If the limit of a Berco-style manual grinder is the master and machinist, the first limit of a CNC grinder is servo chatter, and the second limit for the aftermarket is cam changeover. The Landis CNC grinders were the first to satisfactorily address chatter back in the ’90s. Their machines are very robust and the servo controls are excellent. We bought two Landis 3L grinders in the late ’90s when an OEM production line closed. These machines were exceptionally good, but our biggest hurdle became changing over from one grind to the next. We also purchased a Toyoda grinder about that same time, but we always had more issues with chatter on the Toyoda grinder; it used very hard CBN grinding wheels compared to the plastic-bonded wheels of our Landis grinders.

Servo Chatter

All CNC equipment works off error and error corrections. Think of servo chatter as a car’s cruise control, except that it’s more highly refined and accurate to a hundredth of a mile per hour. Imagine you set the cruise at 64 mph and this system taps the brakes just a tad if you hit 64.01, and punches the gas if it sees 63.99. Theoretically, if it reacted fast enough, you could be in for a jerky ride while staying well within even 0.10 mph of your target setting. Servo chatter is exactly the same type of condition. CNC systems use feedback to determine cutting speed. Servo chatter is the condition of the servo overcorrecting on both the high and low side, resulting in an almost faceted surface of the camshaft. The lift profile error is small, but the acceleration error is high. In other words, you are going the right speed, but your neck hurts at the end of the trip.

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Breakthrough Technology

About 10 years ago, COMP Cams began closely working with Okuma on our grinding needs. Okuma had been trying to introduce their GC34Nh machine in the United States, but needed a partner in developing their machine more for a motorsports and aftermarket focus. Not only was Okuma able to get the servo chatter low enough to allow using the extremely stiff CBN wheels without chatter issues, but they were also able to develop software to take the setup time down from a few hours to about 15-20 minutes. An additional benefit of the Okuma GC34Nh is that these have about half the footprint of the large Landis grinders. It was not long before we had bought a second Okuma grinder, followed by a third and a fourth. This year, we decommissioned our two remaining Landis grinders and have purchased two more Okuma GC34Nh’s for a total of six units.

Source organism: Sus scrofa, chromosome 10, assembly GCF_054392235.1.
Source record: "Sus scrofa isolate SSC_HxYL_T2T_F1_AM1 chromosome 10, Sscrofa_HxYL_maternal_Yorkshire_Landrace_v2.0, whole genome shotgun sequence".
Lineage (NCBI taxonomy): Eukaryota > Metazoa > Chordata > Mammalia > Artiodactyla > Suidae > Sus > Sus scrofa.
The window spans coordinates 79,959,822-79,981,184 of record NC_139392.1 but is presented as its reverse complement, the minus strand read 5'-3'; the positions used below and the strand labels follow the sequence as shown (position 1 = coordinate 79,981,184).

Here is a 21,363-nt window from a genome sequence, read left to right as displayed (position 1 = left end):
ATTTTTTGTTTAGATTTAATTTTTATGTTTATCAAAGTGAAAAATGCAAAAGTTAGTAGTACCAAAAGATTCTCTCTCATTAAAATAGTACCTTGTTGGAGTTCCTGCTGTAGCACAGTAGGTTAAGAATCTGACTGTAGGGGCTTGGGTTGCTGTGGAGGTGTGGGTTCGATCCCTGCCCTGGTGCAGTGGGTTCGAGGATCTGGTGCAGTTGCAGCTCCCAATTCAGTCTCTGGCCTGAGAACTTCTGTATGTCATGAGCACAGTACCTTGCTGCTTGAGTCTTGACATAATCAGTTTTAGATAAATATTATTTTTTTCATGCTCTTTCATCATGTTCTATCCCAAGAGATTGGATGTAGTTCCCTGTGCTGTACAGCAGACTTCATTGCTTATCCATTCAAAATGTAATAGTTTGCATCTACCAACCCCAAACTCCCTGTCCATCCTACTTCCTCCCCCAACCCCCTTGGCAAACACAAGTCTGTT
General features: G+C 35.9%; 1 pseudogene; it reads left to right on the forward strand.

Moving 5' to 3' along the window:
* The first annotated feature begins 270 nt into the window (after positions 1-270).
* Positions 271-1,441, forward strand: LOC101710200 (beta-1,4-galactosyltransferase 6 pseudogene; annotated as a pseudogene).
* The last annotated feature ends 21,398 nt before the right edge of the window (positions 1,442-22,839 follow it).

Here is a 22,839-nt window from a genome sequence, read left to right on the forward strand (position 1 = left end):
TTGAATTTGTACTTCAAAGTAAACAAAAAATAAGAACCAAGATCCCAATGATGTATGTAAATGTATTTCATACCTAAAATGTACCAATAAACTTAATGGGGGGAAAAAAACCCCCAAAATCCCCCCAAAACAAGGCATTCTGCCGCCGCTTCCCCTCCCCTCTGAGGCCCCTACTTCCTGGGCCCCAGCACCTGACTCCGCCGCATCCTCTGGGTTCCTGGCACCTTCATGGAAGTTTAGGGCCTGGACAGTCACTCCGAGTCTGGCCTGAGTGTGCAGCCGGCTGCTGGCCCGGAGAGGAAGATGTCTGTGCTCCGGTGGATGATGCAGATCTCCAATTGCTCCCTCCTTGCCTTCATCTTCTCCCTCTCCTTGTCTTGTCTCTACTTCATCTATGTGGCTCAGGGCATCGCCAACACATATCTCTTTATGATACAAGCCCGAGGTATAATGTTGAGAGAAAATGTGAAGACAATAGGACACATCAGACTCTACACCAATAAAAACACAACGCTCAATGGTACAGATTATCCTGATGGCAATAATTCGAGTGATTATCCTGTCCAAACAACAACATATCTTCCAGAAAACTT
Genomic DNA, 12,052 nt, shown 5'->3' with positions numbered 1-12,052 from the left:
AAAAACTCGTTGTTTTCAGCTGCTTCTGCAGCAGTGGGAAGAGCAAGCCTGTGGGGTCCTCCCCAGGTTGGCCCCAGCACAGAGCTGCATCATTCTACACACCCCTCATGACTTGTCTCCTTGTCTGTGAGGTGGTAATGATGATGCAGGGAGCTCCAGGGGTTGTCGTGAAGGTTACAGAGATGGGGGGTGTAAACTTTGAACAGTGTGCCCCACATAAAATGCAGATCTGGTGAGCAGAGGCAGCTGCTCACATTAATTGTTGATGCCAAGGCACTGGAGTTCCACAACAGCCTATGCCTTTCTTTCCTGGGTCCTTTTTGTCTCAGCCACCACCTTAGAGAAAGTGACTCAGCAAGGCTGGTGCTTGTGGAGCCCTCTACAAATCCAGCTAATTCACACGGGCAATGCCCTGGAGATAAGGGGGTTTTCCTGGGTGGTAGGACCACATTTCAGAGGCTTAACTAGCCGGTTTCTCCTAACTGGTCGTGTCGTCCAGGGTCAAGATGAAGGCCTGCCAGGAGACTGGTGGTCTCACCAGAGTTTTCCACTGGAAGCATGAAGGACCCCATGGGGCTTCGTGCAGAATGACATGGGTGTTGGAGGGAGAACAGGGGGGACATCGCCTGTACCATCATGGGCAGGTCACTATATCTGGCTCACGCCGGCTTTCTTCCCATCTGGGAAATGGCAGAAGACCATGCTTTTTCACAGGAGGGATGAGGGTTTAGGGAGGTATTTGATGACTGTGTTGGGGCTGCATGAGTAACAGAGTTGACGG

Maintaining Tolerances

Most of the aspects of cam design that can be measured well on a $3,000-$6,000 cam checking gauge may be far less important than you might first think. I’m not so sure the engine can tell if there’s a 1/2 degree change in duration or lobe separation from one cam to the next, but other aspects of the cam profile are extraordinarily sensitive to tiny variations in tolerances. These small aspects are probably what kept manual grinding machines so predominant in race camshafts for so many years. It helps to understand that the manual machines tend to try to smooth the master profile slightly just due to the slight compliance of the machine. This created very smooth profiles for use at high engine speeds. On a CNC machine, the profile durations may look near perfect, but the jerkiness of the servos as they respond to error can create an overlapping sawtooth waveform on the acceleration curve. This will excite the valvespring, which isn’t the part you want excited in your engine.